The pristine beaches and fishing boats that came and went with the resort areas of Hoi An and Da Nang made up for the glacial pace of our train. After 21 hours, we pulled in to Ho Chi Minh train station 2 hours late and made our way by taxi to our guesthouse in the centre of the city. Formerly Saigon, the city its madly busy and the streets thronged with motor bikes. We made our way through the city to spend an enjoyable time catching up with the friends that Sue made while taking part in a CELTA – English teaching course in 2013. As English teachers, they can make a good living and many have stayed on since the course. (See Feronia’s posts with info on teaching English overseas here and here and here.)
Ho Chi Minh brings a surprising number of ex-pats from tourists to ex-Vietnam vets returning for their own personal reasons. Everyone has fascinating adventure stories about their travels. It was also nice to see how ex-pats get on with making a living and day to day life in this very busy city. Most of the tourists can be seen in sizeable numbers particularly around Bui Vien, the backpacker area.
There is also a thriving medical tourism business and we visited a state of the art clinic for a look at their facilities. We were amazed at the technology available such as 3D CT Scanning for dental work and cosmetic laser treatments at a fraction of the price of home. The numerous staff members available ensure you are treated as a very special guest and every need is catered for. Check out www.dentalcentervietnam.com for more information about the facilities and procedures. Definitely worth considering if you throw in a week or two in a fancy resort! (Also check out Feronia’s posts on medical tourism in Thailand here and here and here! Stay tuned for our book due out in the coming year on how to plan a trip for medical procedures.)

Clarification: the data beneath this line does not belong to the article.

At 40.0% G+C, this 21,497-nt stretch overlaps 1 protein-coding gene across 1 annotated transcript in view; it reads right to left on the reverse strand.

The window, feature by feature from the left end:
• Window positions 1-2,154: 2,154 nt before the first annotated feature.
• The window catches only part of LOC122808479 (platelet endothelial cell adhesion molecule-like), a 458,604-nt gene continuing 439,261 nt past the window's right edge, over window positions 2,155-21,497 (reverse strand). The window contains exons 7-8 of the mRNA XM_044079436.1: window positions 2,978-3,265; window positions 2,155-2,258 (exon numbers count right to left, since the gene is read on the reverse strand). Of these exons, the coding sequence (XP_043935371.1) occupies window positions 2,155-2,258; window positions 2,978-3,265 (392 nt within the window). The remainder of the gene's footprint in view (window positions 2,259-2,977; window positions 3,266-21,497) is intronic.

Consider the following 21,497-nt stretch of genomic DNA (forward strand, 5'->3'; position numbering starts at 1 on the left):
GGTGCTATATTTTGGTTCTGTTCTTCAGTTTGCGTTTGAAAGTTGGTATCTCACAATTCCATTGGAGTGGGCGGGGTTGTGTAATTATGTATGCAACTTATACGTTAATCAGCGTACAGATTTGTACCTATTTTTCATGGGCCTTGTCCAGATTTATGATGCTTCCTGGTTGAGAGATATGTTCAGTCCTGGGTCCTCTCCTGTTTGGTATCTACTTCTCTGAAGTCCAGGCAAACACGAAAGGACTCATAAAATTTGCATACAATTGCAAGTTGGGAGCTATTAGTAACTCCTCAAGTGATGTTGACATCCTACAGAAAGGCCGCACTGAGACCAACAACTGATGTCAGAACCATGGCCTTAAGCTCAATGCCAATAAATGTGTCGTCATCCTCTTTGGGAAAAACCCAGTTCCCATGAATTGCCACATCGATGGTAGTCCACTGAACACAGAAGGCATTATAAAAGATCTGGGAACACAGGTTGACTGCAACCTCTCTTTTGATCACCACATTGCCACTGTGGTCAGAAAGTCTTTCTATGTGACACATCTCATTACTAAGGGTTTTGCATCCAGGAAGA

Part of the excitement of this remarkable city is the markets, which are incredible. Anything can be bought, but be prepared to haggle and most items can be purchased for around 50 – 60% of the asking price if you persevere. Copies of designer labels and local produce are side by side and the displays seem to go on forever! Be careful of handbag snatchers, it is very common and bags can even be snatched by passing motorbikes so stay vigilant.
We love the idea of helping our women’s causes and found a wonderful shop, Mekong Plus, at Le Loi which specialises in making creative products from recycled materials. The produce is all hand made and the non-profit making proceeds go to helping women in the Mekong area of southern Vietnam. This area is particularly poor and still suffers from the devastation of the 1970’s war with the U.S. Check out the website for the Mekong Plus Organization development for more information on the struggles and how to help.
Ho Chi Minh is modernising and attempting to deal with traffic congestion by building a new urban rail network which will run underground in the city centre. A Japanese company plans to have it up and running in 2019 and should help the city cope with its 4 million + motorbikes.
Our next destination: Cambodia via The Giantibis. It would take a full day including a stop to get a visa at the Vietnam/Cambodian border. While we try not to fly and to see as much countryside as possible, we are not teenagers and comfortable overland travel is a priority. Giantibis is the only coach service that actually drives over the border. Many cheaper options need to change operater at customs and horror stories abound of vans packed with people and no air conditioning for six or seven hours…maybe ok at 21 but definitely not at 50 something!!
Feronia’s Frolic and its writers do not endorse the medical facilities mentioned in this article and may not be held responsible for any visits or procedures the reader may choose to undergo. As always, consult your primary physician before embarking on medical tourism of any kind.